11. 11. Educational Applications of Vygotsky Thuma 11(Miller & Legge, 1999, p. 53). Harland (2003) says of confronting cultural bias by usingproblem-based learning (PBL) strategies supported by Vygotskian concepts, “those who chooseto do so need a good deal of courage,” (p. 264). The Ecolab study (Luckin & du Boulay, 1999) was a notable outlier to the overallresearch results. While the Vygotskian version of the Ecolab performed well, another non-Vygotskian version also performed similarly well. This might suggest that Vygotsky’s principlesaren’t as applicable to this type of system, or perhaps other methods work equally well in thiscontext. While the Ecolab was adaptive and did adjust to learners’ individual needs, one mightraise the question as to whether it could be considered “a more capable peer” in a socioculturalcontext, in the true Vygotskian sense. This would be an interesting area for further research. Conclusion Two questions were posed at the beginning of this paper. One, can Vygotsky’s principlesbe applied to educational pursuits? And two, are Vygotskian teaching strategies effective? Dothey translate into positive learning outcomes? As to the first question, the research cited here supports the application of Vygotsky’sprinciples in the contexts included in these studies, with the possible exception of the adaptiveinstructional system. More research is needed, both to reinforce the current research findings andto extend the investigation into other contexts. For example, while the zone of proximaldevelopment may be highly successful in a literature or science class, results may well bedifferent in a math or history class. As to the second question, based on researchers’ “in the field” observations andinterviews, the Vygotskian method of teaching and learning seems to be effective for thecontexts included in these studies. More research is also needed here, to support the findings of
  12. 12. Educational Applications of Vygotsky Thuma 12existing studies and to determine if these successes can be replicated across disciplines. Theinclusion of measurable assessment tools such as post-tests may help to further validate thesefindings. The studies involving technology posed some interesting questions. Can socioculturalconcepts be incorporated into technological systems? Does technology have its own culture, or isit merely a tool functioning within an existing culture? Do these questions depend on the type oftechnology being used? The study involving “Sam” and the social role of technology wasfascinating, the study results encouraging. This will undoubtedly lead us in new directions forresearch as the technology continues to mature. Ultimately, despite the largely positive research findings, the true challenge forVygotskian practitioners may well be how to overcome the well-entrenched opinions and beliefsof what constitutes “accepted practice” in education. The attitudes and biases of teachers,administrators, and even students will need to be measured and carefully addressed in order tosuccessfully implement a Vygotskian approach to teaching and learning.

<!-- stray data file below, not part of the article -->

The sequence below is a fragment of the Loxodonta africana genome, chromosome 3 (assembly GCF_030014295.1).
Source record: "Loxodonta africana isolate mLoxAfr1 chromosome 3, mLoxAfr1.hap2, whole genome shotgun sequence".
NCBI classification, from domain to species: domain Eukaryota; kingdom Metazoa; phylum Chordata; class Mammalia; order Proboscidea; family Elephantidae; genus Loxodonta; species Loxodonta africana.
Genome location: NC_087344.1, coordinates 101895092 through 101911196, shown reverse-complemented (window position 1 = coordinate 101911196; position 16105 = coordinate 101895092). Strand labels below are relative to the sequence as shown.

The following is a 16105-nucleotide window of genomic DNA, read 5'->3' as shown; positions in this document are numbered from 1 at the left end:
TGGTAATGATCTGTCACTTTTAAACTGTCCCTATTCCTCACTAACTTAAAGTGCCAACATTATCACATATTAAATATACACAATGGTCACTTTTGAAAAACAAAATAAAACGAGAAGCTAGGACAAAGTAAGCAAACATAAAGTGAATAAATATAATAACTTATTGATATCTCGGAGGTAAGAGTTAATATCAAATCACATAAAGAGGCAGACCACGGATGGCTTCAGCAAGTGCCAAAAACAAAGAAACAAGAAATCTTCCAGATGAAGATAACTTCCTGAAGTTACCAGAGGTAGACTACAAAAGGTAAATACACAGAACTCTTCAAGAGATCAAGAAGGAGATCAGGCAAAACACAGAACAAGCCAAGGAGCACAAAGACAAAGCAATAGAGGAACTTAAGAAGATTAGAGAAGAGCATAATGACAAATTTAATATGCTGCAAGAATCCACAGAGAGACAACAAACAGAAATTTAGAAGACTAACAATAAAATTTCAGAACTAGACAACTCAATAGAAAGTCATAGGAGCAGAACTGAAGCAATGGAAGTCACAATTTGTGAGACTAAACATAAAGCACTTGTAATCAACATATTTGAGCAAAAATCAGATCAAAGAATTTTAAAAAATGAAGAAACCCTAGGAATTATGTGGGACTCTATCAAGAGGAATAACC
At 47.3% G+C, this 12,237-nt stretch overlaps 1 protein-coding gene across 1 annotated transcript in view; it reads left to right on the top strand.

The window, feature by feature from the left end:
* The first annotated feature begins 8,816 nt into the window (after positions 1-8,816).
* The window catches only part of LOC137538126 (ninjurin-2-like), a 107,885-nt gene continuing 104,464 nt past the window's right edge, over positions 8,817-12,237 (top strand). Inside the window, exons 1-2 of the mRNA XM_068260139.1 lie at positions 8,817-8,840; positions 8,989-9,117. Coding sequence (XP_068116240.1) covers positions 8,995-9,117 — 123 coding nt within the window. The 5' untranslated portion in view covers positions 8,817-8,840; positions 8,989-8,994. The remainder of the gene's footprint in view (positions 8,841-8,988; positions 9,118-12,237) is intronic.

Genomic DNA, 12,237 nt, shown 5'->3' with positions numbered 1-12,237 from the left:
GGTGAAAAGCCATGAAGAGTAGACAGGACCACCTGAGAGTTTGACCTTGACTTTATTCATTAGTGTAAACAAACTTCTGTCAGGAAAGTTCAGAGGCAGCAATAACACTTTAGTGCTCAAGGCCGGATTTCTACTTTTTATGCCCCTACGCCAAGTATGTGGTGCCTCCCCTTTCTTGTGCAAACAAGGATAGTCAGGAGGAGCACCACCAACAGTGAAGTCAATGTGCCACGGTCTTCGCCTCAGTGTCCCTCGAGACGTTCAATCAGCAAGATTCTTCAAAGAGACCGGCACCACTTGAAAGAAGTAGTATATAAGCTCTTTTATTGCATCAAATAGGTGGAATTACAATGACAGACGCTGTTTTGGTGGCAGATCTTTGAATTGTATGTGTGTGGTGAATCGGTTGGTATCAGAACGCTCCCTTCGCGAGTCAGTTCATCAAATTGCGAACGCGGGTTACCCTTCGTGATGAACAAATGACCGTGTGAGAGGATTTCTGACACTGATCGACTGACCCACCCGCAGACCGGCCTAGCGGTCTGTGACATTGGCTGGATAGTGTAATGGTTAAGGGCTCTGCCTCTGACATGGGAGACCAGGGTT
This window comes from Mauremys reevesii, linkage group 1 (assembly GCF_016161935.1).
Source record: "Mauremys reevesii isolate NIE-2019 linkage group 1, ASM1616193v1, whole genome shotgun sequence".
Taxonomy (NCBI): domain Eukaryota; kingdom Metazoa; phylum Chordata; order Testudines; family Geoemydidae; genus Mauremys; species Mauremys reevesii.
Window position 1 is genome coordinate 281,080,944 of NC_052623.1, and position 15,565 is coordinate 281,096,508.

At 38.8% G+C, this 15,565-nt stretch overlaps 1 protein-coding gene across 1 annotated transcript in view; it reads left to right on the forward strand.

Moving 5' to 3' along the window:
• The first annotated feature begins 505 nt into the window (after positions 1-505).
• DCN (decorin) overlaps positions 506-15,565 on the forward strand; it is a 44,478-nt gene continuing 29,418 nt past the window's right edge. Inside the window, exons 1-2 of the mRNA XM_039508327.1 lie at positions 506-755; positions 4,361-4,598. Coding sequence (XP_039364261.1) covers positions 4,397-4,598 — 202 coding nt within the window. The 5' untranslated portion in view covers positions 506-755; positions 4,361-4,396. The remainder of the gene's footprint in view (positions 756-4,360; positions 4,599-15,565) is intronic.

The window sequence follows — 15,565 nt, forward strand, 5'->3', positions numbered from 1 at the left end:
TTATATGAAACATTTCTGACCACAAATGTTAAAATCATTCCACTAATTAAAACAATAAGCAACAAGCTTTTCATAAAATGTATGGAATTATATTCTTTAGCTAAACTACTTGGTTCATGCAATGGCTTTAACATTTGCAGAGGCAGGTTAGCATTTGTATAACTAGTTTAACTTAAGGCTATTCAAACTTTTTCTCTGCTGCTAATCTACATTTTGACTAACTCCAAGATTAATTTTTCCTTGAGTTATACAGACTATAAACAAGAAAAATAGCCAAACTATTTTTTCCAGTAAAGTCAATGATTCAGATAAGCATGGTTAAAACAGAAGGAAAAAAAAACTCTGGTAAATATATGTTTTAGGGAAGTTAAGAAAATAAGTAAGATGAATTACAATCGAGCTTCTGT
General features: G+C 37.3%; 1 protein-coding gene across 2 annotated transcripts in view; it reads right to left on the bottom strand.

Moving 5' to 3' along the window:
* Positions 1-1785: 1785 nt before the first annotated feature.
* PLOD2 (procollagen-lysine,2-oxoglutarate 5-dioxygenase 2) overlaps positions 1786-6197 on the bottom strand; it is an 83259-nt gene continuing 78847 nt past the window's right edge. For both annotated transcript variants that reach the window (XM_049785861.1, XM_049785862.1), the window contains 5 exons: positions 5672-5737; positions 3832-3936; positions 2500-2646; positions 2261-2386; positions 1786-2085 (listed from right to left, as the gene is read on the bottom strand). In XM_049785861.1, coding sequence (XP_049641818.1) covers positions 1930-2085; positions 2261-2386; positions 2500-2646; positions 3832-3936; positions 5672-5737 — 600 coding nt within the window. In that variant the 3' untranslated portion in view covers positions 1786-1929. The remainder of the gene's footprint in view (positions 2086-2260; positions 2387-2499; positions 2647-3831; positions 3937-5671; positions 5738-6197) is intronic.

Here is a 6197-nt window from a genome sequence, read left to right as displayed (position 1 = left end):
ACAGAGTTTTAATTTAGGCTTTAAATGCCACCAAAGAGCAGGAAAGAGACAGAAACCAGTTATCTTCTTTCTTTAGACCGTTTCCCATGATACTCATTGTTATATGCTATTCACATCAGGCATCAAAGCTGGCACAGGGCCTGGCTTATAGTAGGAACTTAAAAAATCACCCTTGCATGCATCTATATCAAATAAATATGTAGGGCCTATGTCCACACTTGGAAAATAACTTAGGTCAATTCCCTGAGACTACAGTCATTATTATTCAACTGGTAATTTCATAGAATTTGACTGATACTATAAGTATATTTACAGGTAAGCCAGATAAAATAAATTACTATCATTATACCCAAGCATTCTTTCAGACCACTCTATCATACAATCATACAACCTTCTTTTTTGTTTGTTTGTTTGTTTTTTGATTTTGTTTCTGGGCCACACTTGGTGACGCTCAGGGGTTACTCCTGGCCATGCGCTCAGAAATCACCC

13. 13. ReferencesAntonacci, P.A. (2000). Reading in the Zone of Proximal Development: Mediating Literacy Development in Beginner Readers through Guided Reading. Reading Horizons, 41(1), 19-33.Duncan R. (1995). Piaget and Vygotsky Revisited: Dialogue or Assimilation? Developmental Review, 15(4), 458 - 472. DOI: 10.1006/drev.1995.1019. Retrieved from http://www.sciencedirect.com/science/article/B6WDH-45S92HP- B/2/aea7311e0492299682db47a6293d7367Harland, T. (2001). Pre-service Teacher Education for University Lecturers: the academic apprentice. Journal of Education for Teaching, 27(3), 269-276. doi:10.1080/02607470120091597Harland, T. (2003). Vygotsky’s Zone of Proximal Development and Problem-based Learning: linking a theoretical concept with practice through action research. Teaching in Higher Education, 8(2), 263-272.Hedegarrd, M. (1996). The Zone of Proximal Development as Basis for Instruction. In H. Daniels (Ed.), An Introduction to Vygotsky (pp. 171-195). London, New York: Routledge. (NetLibrary)Hodson, D. (1999). Building a Case for a Sociocultural and Inquiry-Oriented View of Science Education. Journal of Science Education and Technology, 8(3), 241-249.Luckin, R. & du Boulay, B. (1999). Ecolab: The Development and Evaluation of a Vygotskian Design Framework. International Journal of Artificial Intelligence in Education, 10, 198- 220.Miller, S.M. (1995). Vygotsky and Education: The sociocultural genesis of dialogic thinking in classroom contexts for open-forum literature discussions. Retrieved April 5, 2011 from http://psych.hanover.edu/vygotsky/miller.htmlMiller, S.M. & Legge, S. (1999). Supporting Possible Worlds: Transforming Literature Teaching and Learning through Conversations in the Narrative Mode. Research in the Teaching of English, (34), 10-64.Murray, T. & Arroyo, I. (2002). Toward Measuring and Maintaining the Zone of Proximal Development in Adaptive Instructional Systems. In S.A. Cerri, G. Gouardères, & F. Paraguacu (Eds.), ITS 2002, LNCS 2363 (pp. 749-758). Heidelberg: Springer-Verlag, Berlin.Ryokai, K., Vaucelle, C., & Cassell, J. (2003). Virtual peers as partners in storytelling and literacy learning. Journal of Computer Assisted Learning, 19,195-208.
  14. 14. Schunk, D.H. (2007). Learning theories (5th ed.). Upper Saddle River, NJ: Merrill.Vygotsky, L.S. (1978). Mind in Society: The development of higher psychological processes. Cambridge, MA: Harvard University Press.Williamson, G. (2010). Vygotsky. Retrieved April 8, 2011 from http://www.speech-therapy-information-and-resources.com/vygotsky.html